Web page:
Chai Ice Cream

Homemade chai tea ice cream, infused with star anise, cloves, allspice, cinnamon, peppercorns, cardamom, and black tea.

  • Yield: Makes 1 quart


  • 2 star anise star
  • 10 whole cloves
  • 10 whole allspice
  • 2 cinnamon sticks
  • 10 whole white peppercorns
  • 4 cardamom pods, opened to seeds
  • 1/4 cup full-bodied black tea (Ceylon or English Breakfast)
  • 1 cup of milk
  • 2 cups heavy cream (divided, 1 cup and 1 cup)
  • 3/4 cup sugar
  • A pinch of salt
  • 6 egg yolks (see how to separate eggs)


1 Infuse milk and cream with chai spices for 1 hour: Into a heavy saucepan put the 1 cup of milk, 1 cup of the cream and the chai spices - star anise, cloves, allspice, cinnamon sticks, white peppercorns, and cardamom pods, and a pinch of salt.

Heat the mixture until steamy (not boiling) and hot to the touch. Lower the heat to warm, cover, and let stand for 1 hour.


2 Infuse mixture with tea leaves 15 minutes:  Reheat the mixture until steamy hot again (again not boiling), add the black tea leaves, remove from the heat, stir in the tea and let steep for 15 minutes. Use a fine mesh strainer to strain out the tea and spices, pouring the infused milk cream mixture into a separate bowl.


3 Add sugar to milk cream mixture: Return the milk cream mixture back to the heavy bottomed saucepan. Add the sugar to the milk cream mixture and heat, stirring, until the sugar is fully dissolved.

4 Set remaining cream in bowl over ice bath, with sieve: While the tea is infusing in the previous step, prepare the remaining 1 cup of cream over an ice bath. Pour the cream into a medium size metal bowl, set in ice water (with lots of ice) over a larger bowl. Set a mesh strainer on top of the bowls. Set aside.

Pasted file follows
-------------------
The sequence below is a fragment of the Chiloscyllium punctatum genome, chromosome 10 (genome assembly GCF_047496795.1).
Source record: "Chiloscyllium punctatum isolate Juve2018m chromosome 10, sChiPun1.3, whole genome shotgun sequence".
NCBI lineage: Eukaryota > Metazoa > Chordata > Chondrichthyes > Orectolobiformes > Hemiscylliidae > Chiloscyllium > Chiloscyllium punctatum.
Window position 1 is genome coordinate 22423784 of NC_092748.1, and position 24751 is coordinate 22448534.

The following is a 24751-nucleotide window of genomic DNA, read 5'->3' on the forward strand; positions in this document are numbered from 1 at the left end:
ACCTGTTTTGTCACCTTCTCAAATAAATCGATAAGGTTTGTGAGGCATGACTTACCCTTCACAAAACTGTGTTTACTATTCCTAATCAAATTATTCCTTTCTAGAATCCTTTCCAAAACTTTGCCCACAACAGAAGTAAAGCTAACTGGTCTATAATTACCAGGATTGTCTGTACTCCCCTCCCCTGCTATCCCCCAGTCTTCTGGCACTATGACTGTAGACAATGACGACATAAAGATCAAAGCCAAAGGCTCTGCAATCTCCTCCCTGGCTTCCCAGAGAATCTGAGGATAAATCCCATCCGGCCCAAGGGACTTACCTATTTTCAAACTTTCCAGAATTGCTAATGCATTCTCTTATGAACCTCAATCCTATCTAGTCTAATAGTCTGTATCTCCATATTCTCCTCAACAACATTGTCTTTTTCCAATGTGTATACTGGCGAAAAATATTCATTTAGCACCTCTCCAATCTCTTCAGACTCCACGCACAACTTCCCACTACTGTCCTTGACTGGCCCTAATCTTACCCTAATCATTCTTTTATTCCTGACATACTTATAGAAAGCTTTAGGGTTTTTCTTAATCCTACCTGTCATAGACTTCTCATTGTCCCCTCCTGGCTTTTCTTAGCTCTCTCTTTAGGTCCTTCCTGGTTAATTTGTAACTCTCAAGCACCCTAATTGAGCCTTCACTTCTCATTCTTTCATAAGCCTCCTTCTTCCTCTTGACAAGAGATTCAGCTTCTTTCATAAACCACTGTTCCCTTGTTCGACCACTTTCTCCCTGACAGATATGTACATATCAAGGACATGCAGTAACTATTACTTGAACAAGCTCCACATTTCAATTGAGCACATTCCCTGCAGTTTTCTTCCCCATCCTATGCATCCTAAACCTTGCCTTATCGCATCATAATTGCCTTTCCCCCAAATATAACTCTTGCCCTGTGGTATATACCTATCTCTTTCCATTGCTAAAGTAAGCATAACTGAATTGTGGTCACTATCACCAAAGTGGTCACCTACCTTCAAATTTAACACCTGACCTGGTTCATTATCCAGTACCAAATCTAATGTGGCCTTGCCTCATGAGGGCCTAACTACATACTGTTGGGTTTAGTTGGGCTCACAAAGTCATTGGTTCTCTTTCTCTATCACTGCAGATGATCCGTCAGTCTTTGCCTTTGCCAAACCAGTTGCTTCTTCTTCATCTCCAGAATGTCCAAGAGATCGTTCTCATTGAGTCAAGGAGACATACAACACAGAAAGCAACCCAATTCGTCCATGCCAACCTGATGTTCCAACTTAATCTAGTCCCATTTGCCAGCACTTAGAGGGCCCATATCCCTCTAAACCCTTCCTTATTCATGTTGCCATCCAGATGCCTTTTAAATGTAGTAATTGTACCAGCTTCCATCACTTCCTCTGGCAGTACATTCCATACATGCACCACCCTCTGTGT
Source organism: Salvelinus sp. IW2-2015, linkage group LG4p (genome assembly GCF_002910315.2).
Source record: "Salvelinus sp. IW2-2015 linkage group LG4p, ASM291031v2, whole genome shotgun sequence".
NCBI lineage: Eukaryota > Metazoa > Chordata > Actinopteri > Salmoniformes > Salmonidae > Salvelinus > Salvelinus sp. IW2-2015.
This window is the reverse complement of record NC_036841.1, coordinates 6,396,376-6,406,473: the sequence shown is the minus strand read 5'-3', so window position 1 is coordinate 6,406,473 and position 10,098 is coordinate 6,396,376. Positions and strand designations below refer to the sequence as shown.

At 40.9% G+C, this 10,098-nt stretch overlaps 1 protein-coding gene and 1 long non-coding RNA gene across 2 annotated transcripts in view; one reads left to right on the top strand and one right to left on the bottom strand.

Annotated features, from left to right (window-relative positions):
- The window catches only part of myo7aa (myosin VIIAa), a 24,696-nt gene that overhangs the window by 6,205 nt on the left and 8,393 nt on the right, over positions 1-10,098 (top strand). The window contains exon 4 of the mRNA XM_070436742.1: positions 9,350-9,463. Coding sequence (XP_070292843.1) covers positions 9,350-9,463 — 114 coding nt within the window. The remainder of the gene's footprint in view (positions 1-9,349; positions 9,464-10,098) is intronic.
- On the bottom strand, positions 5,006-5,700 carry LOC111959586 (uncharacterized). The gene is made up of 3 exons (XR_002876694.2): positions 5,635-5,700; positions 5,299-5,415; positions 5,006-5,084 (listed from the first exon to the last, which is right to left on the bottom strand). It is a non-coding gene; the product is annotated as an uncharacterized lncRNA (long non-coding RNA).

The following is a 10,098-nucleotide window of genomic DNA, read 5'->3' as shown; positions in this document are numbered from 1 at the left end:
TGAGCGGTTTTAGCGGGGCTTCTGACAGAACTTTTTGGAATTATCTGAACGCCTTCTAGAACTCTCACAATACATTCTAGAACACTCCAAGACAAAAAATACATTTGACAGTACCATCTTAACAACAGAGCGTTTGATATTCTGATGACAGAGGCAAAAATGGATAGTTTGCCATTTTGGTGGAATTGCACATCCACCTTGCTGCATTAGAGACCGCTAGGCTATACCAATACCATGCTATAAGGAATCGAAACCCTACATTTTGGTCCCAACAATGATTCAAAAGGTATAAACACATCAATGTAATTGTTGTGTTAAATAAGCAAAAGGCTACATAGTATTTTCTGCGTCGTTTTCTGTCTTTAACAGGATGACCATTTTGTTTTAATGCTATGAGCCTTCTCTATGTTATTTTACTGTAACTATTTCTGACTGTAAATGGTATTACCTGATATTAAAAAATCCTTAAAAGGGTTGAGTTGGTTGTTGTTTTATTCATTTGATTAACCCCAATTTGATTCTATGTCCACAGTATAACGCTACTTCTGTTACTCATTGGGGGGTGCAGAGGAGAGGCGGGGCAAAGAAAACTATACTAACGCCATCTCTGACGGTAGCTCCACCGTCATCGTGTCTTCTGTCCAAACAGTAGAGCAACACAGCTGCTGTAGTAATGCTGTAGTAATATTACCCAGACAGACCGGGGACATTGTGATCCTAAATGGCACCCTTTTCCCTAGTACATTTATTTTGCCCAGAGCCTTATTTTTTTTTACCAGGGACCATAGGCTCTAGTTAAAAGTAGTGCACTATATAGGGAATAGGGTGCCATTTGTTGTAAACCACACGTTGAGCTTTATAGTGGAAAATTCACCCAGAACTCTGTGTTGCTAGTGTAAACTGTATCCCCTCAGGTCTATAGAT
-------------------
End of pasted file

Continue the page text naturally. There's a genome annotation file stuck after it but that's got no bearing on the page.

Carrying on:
5 Temper eggs with hot milk cream mixture: Whisk the egg yolks in a medium sized bowl. Slowly pour the heated milk cream mixture into the egg yolks, whisking constantly so that the egg yolks are tempered by the warm mixture, but not cooked by it. Scrape the warmed egg yolks back into the saucepan.

6 Cook custard base until it thickens: Return the saucepan to the stove, stirring the mixture constantly over medium heat with a wooden spoon, scraping the bottom as you stir, until the mixture thickens and coats the spoon so that you can run your finger across the coating and have the coating not run. This can take about 10 minutes.

The minute this happens the mixture should be removed from heat immediately, and poured through the sieve over the ice bath to stop the cooking in the next step.

If the custard base doesn't coat the back of the spoon, it's not ready.

The custard base coats the back of the spoon.

7 Pour the custard through the strainer into the cream over the ice bath. Stir it into the cold cream to stop the cooking.

8 Chill thoroughly: Once initially chilled in the ice bath, chill the mixture thoroughly in the refrigerator (at least a couple of hours).

9 Process in ice cream maker: Churn the mixture in your ice cream maker according to the manufacturer's instructions.

10 Store in freezer: Store in an airtight container in your freezer for several hours before eating. Note that the ice cream will be quite soft coming out of the ice cream maker. It will continue harden in your freezer. If stored for more than a day, you may need to let it sit for a few minutes to soften before attempting to scoop it.